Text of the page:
The US Supreme Court has agreed to take up a Google appeal in a long-running copyright case brought by Oracle that has cast a shadow over common development practices in the software world.
The decision, announced on Friday, comes despite a recommendation by the Solicitor General that the justices reject the case, and gives the internet giant new hope in a case that has run since 2010. Had the court refused Google’s appeal, the case would have been returned to a lower court for damages to be assessed, with Oracle seeking $9bn.
The case turns on whether Google illegally copied code from Java, a software development framework owned by Oracle, when it created its Android mobile operating system. By using the same “labels” for its software interfaces, it made it easier for software developers who had already written programs for the mobile version of Java to adapt them for Android.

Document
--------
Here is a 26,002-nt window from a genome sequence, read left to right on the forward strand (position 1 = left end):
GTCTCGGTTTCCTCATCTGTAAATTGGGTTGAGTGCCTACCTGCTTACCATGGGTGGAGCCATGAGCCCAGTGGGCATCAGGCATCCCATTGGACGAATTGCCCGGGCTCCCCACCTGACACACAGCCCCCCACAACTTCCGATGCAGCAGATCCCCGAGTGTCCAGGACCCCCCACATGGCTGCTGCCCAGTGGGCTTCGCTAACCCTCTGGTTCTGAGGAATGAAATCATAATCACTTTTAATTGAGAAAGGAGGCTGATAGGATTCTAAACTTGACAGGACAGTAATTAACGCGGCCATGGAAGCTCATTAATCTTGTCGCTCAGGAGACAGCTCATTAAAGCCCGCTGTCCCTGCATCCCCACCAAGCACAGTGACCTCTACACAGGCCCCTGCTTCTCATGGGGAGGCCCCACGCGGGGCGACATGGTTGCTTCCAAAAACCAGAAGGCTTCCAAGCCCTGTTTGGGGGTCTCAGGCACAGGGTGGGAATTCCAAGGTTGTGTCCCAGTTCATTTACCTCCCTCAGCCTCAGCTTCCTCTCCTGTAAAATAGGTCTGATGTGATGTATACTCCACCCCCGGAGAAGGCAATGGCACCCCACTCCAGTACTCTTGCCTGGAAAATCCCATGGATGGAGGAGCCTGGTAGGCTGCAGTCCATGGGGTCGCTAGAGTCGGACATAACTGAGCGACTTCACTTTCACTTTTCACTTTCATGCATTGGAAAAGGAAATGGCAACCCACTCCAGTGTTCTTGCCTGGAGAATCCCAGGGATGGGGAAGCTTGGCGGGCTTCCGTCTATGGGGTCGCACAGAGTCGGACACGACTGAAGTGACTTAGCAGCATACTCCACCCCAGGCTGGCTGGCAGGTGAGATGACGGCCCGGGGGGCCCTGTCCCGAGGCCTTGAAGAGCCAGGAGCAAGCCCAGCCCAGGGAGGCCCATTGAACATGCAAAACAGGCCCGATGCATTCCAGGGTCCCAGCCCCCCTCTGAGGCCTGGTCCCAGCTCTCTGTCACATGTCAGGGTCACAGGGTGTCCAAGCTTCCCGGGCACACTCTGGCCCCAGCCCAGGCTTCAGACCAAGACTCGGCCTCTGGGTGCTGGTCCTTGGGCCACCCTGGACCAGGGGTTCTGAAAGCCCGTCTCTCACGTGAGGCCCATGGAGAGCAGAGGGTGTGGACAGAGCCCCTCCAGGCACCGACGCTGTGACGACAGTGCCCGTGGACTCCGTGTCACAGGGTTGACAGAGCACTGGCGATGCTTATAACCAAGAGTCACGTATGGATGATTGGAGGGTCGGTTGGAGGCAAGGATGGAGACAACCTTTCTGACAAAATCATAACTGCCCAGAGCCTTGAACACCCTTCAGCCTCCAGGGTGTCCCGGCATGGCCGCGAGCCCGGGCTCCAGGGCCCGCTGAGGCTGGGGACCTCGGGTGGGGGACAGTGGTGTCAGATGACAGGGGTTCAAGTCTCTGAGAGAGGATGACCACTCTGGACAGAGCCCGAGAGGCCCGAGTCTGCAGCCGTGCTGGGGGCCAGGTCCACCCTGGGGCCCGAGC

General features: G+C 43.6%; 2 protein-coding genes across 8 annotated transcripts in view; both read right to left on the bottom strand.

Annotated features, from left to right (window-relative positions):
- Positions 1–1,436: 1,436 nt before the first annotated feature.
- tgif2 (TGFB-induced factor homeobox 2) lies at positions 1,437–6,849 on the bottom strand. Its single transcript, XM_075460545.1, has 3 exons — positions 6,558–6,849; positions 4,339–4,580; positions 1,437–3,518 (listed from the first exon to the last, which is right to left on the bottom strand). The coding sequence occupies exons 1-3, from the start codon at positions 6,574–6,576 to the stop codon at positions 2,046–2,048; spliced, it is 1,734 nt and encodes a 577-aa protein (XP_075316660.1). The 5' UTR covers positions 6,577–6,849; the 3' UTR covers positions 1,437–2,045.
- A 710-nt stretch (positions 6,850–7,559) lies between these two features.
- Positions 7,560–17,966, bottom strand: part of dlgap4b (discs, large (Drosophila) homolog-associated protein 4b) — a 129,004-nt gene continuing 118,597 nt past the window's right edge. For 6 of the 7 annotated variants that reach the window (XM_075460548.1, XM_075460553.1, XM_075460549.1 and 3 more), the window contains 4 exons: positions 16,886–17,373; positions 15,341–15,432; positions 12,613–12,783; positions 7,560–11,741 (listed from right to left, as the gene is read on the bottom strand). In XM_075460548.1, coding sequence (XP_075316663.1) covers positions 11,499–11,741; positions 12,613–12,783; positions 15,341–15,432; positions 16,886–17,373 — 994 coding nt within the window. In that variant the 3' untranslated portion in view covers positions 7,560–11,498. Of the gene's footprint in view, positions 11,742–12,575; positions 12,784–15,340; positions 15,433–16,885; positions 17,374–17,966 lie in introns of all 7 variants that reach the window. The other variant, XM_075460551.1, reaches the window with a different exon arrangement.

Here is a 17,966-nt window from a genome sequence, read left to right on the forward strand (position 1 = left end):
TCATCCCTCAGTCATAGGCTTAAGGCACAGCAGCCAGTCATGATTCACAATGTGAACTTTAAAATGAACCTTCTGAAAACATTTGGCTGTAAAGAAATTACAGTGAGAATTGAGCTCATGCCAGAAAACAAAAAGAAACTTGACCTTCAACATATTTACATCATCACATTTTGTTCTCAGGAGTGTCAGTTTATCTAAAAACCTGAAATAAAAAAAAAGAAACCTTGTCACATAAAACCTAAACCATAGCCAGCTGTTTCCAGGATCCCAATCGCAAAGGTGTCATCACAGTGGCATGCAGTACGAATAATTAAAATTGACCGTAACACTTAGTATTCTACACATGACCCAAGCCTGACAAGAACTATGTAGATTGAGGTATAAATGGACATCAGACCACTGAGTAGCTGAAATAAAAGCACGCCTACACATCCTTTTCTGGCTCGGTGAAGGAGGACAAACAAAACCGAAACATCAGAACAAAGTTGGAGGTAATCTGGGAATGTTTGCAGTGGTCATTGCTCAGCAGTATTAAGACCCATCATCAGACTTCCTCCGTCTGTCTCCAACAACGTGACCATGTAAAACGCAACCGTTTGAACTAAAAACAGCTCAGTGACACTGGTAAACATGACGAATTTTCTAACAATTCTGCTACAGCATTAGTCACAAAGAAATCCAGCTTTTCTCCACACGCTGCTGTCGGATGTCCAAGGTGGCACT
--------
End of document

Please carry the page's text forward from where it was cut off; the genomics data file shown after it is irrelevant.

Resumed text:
Google’s supporters have claimed that, if it loses the case, software developers will have to seek permission before writing applications to run on the most widely-used tech platforms, hurting competition in the software industry. Welcoming Friday’s decision, Kent Walker, Google’s top legal officer, said the internet company hoped “that the court reaffirms the importance of software interoperability in American competitiveness.”
Oracle, by contrast, has argued that a ruling would make no difference to how the software industry currently operates, and many other top technology companies have already taken out licences to Java — something that some Google engineers had warned internally was legally necessary when it first adopted the Java code without first seeking permission.
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